"Avengers: Time Warp Teamwork" is a picture book for ages 3 and up (but probably up), featuring The Avengers. It was written by horror movie critic Alexandra West and illustrated by Dario Brizuela, Gaetano Petrigno and Tomasso Moscarino. Its characters seem to be the same as the The Avengers from the movies, with some alteration. It has Iron Man, Captain America, Thor, The Hulk, Black Widow, and Hawkeye.

The Avengers are practicing, but Tony Stark feels left out because he doesn't have superpowers and there is no crime to right. So he decides to build a time machine. After he does so and announces it to the rest of the Avengers, Captain America objects, pointing out the inherit dangers of time travel. But the rest of the Avengers want to try it out, and we see Hawkeye and Black Widow rescuing Queen Victoria, Hulk, Thor and Captain America fighting cybernetic wolves in 4029 and finally Iron Man fighting a laser-gun armed bandit in 1792. But Iron Man gets caught in a time loop, and it is up to the rest of the Avengers to rescue him. Back in the present, Iron Man admits to Captain America that time travel shouldn't be used casually, and we end on a panel of everyone being friends.

Normally, when I write things like this, it is part of a schtik. I will let you in on a secret: there was nothing I could really think of to say about Hot Wheels: Shark Attack, which I bought at the same time as this. But this? There was some stuff going on here. I did think this was a bit mature for three year olds: the mechanics of time travel, the interpersonal conflicts of the Avengers, and the presence of weapons (however censored---a cowboy in 1792 has a laser gun, presumably because that is less violent than a period-appropriate gun, although in Victorian times, we have a man with a crossbow--- I wonder what the censorship policy for this book was). But this book actually was based around a concept that has been important in the Avengers, and in the world. Because the basic concept is the clash between the hubris of technocracy (represented by Iron Man) and the warning voice of democracy, represented by Captain America. It was a theme that was at the center of both the comic book and movie version of the "Civil War" storyline. And this story book, in as simple as a form as it could, communicated that concept.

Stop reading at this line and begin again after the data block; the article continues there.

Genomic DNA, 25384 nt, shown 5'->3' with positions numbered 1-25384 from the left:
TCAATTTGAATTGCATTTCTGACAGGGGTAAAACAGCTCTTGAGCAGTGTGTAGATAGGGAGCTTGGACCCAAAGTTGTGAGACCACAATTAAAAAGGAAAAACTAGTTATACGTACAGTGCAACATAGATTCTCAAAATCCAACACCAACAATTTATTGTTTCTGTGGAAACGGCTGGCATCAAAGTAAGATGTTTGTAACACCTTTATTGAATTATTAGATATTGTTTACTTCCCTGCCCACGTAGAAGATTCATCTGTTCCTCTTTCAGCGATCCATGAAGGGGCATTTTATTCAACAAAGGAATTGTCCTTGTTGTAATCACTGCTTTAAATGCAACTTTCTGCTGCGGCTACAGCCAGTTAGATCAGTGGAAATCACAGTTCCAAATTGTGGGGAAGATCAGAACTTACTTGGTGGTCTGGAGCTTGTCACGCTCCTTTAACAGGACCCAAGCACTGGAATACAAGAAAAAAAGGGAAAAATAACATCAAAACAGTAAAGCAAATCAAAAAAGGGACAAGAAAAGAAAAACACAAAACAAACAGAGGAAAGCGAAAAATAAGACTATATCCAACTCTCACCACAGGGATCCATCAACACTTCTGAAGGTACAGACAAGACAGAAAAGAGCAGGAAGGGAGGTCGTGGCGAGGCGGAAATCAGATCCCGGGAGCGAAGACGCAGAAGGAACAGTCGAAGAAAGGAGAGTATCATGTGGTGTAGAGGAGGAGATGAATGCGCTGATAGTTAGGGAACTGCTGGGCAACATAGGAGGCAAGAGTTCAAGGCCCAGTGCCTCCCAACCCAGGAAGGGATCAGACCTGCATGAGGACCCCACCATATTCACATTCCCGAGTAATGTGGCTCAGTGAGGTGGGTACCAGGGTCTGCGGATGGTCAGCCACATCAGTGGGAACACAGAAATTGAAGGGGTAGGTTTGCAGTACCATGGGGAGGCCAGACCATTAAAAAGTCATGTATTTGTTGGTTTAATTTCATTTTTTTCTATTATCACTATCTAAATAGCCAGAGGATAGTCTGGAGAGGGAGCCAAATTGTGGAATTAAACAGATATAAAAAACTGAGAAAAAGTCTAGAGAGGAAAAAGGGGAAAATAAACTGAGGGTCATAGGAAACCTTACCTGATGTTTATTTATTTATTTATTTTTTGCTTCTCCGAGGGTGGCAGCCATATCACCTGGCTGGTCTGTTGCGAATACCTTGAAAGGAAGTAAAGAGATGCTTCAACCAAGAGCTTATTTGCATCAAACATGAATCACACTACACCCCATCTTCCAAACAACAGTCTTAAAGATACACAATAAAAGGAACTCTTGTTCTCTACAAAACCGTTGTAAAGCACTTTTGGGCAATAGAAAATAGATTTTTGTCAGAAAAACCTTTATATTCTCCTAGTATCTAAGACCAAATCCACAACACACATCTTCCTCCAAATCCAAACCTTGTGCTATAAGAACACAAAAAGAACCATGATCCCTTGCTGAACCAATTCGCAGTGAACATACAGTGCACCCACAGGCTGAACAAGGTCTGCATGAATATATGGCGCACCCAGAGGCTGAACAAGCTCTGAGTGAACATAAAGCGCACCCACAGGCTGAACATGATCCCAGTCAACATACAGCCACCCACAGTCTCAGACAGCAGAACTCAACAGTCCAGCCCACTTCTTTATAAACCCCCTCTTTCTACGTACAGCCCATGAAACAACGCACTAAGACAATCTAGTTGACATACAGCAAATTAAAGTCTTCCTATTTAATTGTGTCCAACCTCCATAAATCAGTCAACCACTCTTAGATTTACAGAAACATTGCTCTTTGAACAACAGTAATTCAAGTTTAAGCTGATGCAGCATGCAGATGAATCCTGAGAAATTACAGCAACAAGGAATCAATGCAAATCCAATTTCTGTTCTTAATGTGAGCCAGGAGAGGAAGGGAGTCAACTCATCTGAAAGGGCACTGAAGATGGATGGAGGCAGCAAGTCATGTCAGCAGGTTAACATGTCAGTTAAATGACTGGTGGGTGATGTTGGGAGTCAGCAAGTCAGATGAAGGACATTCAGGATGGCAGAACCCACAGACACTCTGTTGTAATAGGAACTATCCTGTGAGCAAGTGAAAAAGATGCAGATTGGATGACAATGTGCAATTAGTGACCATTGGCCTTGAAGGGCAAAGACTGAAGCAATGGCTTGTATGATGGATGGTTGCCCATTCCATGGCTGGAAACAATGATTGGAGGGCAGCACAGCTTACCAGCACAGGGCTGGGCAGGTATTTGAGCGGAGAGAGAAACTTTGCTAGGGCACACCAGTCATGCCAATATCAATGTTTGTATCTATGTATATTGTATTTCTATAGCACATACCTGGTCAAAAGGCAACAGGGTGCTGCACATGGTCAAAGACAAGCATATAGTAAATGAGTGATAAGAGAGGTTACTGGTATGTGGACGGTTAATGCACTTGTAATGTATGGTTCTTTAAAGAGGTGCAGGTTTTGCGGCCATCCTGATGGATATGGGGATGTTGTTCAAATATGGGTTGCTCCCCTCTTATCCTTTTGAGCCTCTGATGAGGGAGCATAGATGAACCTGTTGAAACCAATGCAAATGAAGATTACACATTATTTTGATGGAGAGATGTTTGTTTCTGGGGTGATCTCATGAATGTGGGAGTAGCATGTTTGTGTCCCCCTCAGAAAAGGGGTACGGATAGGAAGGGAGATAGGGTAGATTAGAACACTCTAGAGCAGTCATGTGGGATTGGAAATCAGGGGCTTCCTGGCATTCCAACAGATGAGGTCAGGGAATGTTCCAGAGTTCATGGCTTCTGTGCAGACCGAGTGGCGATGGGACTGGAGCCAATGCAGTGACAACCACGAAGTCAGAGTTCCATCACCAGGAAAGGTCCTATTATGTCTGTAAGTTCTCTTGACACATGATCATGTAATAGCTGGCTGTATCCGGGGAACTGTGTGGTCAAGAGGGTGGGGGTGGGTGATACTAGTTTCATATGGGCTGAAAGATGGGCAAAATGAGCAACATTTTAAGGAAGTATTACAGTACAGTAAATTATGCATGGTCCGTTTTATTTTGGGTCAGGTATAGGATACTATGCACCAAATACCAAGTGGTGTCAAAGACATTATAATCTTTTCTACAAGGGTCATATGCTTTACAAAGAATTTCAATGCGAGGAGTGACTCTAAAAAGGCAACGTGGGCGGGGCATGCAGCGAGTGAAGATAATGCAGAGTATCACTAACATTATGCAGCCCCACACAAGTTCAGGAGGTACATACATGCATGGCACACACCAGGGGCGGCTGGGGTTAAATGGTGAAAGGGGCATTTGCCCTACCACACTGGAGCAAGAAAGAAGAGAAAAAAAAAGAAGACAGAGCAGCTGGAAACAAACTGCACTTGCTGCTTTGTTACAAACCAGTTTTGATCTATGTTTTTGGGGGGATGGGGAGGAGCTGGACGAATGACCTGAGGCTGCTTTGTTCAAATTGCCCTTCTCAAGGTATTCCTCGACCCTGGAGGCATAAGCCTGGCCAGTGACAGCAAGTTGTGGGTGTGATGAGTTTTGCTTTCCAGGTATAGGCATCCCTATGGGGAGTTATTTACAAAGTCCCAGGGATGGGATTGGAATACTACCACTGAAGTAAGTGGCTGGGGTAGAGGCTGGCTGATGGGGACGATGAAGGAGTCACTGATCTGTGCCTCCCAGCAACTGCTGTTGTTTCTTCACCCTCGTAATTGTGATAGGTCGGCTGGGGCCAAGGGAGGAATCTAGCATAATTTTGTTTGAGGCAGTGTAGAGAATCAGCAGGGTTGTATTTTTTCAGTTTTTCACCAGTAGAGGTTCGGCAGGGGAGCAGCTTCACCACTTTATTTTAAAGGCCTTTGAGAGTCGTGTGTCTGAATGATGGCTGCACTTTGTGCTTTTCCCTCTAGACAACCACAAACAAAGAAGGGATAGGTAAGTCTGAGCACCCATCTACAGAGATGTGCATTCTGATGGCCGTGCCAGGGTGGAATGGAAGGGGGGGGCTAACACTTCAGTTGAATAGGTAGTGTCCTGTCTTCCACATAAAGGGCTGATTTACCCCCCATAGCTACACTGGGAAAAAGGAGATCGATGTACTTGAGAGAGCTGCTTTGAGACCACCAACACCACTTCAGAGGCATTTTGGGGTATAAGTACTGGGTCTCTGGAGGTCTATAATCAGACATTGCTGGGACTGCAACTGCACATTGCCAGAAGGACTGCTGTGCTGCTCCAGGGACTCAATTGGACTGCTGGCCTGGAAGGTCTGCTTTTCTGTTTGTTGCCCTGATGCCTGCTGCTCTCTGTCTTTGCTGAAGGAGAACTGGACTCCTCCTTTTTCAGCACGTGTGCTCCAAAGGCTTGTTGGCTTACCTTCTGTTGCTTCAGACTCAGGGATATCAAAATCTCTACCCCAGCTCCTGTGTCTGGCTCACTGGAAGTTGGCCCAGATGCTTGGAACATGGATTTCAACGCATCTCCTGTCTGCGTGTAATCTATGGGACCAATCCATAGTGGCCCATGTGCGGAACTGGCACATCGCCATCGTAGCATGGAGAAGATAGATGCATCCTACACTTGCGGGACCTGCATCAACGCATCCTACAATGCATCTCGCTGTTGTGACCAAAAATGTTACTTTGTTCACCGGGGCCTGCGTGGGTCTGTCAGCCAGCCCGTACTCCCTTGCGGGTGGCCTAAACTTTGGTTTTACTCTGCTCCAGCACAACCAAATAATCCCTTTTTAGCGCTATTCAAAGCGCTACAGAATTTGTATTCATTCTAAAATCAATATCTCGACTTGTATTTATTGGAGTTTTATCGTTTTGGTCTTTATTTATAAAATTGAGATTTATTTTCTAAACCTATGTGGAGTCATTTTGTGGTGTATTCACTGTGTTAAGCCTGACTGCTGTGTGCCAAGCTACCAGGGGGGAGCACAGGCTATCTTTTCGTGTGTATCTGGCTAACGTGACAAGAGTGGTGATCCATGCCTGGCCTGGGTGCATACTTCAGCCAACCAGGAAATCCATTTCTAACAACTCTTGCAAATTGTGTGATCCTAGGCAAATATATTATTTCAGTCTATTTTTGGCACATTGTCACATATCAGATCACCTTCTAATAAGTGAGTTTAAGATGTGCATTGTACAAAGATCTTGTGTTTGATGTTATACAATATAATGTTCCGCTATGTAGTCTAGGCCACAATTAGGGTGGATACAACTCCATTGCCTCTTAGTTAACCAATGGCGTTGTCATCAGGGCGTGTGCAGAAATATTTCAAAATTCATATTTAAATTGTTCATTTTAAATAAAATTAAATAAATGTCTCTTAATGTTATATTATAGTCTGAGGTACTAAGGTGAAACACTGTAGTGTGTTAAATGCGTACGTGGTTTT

Which is why all story books should be written by people who have graduate degrees in film from The University of Toronto.